December 5,2105 Religion and medicine have historically gone hand in hand, but increasingly have come into conflict in the U.S. as health care has become both more secular and more heavily regulated. Law has a dual role here, simultaneously generating conflict between religion and health care, for example through new coverage mandates or legally permissible medical interventions that violate religious norms, while also acting as a tool for religious accommodation and protection of conscience.
This conference: (1) identified various ways in which law intersects with religion and health care in the United States; (2) examined the role of law in creating or mediating conflict between religion and health care; and (3) explored potential legal solutions to allow religion and health care to simultaneously flourish in a culturally diverse nation.
Panel 6, Accounting for and Accommodating Patients’ Religious Beliefs
- Thaddeus Pope, Hamline University School of Law - Brain Death Rejected: Expanding Clinicians' Legal Duties to Accommodate Religious Objections and Continue Physiological Support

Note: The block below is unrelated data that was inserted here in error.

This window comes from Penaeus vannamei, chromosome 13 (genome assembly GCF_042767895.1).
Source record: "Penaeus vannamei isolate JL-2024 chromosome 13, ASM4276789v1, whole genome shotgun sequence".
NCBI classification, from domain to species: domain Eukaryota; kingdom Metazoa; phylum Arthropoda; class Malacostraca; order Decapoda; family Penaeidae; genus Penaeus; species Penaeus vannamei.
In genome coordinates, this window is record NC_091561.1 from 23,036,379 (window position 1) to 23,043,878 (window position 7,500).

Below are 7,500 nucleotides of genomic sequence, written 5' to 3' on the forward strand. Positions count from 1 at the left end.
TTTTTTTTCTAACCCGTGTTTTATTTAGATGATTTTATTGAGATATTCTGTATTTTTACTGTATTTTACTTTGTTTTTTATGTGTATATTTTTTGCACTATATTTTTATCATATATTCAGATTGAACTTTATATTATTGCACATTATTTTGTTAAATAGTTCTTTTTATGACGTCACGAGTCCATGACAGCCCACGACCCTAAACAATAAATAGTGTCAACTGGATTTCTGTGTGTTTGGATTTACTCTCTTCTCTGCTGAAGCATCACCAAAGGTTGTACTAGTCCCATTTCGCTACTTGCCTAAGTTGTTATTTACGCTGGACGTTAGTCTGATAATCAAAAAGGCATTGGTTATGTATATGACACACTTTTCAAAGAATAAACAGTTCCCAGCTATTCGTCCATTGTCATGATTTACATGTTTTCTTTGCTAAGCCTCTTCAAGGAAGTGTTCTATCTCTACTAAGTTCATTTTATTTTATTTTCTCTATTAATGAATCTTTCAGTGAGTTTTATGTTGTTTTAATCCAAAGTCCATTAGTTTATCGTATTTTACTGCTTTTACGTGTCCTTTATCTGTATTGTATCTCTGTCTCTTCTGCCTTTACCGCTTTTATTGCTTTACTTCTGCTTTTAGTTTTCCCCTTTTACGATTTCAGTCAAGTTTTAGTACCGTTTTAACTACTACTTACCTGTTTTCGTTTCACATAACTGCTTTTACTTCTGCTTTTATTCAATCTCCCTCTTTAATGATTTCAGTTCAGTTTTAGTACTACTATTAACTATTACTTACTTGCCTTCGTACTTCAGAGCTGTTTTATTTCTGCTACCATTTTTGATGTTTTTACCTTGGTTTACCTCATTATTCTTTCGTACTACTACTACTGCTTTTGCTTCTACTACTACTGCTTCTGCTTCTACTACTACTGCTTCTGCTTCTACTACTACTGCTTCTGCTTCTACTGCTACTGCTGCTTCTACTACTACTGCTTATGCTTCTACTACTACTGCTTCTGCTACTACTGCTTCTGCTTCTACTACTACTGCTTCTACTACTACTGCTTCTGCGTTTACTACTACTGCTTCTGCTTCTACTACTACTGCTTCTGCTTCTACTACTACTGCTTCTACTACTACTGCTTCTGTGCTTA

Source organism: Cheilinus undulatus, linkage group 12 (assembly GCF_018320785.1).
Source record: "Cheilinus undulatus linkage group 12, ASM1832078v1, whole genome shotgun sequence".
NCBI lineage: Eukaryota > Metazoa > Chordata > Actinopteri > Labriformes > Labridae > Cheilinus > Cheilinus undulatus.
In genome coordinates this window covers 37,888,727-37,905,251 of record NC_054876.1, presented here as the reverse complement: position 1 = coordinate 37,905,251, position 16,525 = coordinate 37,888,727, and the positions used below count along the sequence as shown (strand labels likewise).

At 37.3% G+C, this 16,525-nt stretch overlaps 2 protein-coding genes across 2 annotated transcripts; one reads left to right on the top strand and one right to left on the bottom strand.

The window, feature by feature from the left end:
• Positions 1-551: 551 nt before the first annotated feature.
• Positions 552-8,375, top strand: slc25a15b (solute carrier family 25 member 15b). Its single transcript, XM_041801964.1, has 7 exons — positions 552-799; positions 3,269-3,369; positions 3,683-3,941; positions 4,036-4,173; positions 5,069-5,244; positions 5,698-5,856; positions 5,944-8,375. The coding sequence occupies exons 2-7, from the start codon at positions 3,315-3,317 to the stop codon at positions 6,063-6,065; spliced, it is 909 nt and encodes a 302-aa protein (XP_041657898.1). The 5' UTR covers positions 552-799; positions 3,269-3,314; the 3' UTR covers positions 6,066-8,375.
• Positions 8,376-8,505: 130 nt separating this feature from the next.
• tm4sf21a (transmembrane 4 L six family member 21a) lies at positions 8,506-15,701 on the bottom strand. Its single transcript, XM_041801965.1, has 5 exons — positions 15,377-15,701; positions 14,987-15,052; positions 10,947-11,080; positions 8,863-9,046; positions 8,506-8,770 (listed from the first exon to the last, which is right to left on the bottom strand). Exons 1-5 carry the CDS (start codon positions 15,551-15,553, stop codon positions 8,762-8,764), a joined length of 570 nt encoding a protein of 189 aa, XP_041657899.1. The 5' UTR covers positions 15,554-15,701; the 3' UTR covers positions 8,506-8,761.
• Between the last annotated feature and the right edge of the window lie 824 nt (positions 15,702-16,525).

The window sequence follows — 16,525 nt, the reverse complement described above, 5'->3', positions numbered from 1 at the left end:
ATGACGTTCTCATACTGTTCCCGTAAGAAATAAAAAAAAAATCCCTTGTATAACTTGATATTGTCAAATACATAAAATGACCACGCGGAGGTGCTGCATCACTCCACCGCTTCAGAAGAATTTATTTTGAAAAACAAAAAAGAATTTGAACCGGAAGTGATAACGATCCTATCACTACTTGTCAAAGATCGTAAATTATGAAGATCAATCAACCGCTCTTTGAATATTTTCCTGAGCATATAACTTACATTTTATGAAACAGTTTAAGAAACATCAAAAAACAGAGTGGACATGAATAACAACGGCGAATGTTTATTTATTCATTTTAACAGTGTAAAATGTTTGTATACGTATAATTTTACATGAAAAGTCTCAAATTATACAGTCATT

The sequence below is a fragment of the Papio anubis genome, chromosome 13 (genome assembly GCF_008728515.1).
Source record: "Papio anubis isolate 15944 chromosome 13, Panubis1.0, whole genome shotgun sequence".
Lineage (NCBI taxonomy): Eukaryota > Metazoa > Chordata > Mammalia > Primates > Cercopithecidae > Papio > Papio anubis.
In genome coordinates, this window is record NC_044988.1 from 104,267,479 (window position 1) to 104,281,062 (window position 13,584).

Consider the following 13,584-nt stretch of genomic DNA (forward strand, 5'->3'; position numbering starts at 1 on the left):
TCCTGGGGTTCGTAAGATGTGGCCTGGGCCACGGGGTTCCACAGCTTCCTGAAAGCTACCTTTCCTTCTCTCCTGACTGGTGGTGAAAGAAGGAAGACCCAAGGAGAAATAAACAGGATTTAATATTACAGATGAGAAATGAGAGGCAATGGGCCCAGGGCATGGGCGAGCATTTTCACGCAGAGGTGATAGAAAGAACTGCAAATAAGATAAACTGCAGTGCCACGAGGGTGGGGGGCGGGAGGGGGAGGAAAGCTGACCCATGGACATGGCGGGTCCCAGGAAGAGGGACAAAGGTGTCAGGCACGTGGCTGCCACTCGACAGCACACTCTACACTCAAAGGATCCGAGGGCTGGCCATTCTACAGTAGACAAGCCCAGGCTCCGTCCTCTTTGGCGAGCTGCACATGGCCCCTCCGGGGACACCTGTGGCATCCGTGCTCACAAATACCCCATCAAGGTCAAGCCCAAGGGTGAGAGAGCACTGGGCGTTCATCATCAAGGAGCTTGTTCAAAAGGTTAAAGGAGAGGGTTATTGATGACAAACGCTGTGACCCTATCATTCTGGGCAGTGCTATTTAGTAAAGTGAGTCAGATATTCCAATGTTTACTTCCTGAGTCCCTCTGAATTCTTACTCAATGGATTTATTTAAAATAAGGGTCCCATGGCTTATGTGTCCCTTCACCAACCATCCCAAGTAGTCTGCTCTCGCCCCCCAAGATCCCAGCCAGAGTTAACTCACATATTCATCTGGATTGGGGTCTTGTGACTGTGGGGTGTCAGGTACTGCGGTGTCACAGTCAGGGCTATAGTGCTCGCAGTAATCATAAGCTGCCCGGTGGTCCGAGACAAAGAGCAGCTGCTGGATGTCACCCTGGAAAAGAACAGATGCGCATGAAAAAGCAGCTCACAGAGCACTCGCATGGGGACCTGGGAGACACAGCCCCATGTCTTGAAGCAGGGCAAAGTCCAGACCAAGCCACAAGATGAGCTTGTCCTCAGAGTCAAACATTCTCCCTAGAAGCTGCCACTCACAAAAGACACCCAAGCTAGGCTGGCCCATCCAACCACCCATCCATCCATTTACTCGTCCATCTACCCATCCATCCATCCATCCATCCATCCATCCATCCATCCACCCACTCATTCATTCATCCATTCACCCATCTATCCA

- Teneille R. Brown, S.J. Quinney College of Law, University of Utah - Accommodating Miracles
- Jonathan Will, Mississippi College School of Law - Religion as a Controlling Interference that Prevents Autonomous Choice in Medical Decision Making by Minors Attempting to Utilize the Common Law Mature Minor Doctrine
- Stacey A. Tovino, University of Nevada, Las Vegas William S. Boyd School of Law - The Relationship Between Health Care and Religion in the HIPAA Privacy Rule
- Moderator: Robert D. Truog, Professor, Harvard Medical School and Director, Center for Bioethics, Harvard Medical School
This event was supported by the Oswald DeN. Cammann Fund.
For more information visit our website: petrieflom.law.harvard.edu/events/details/2015-annual-conference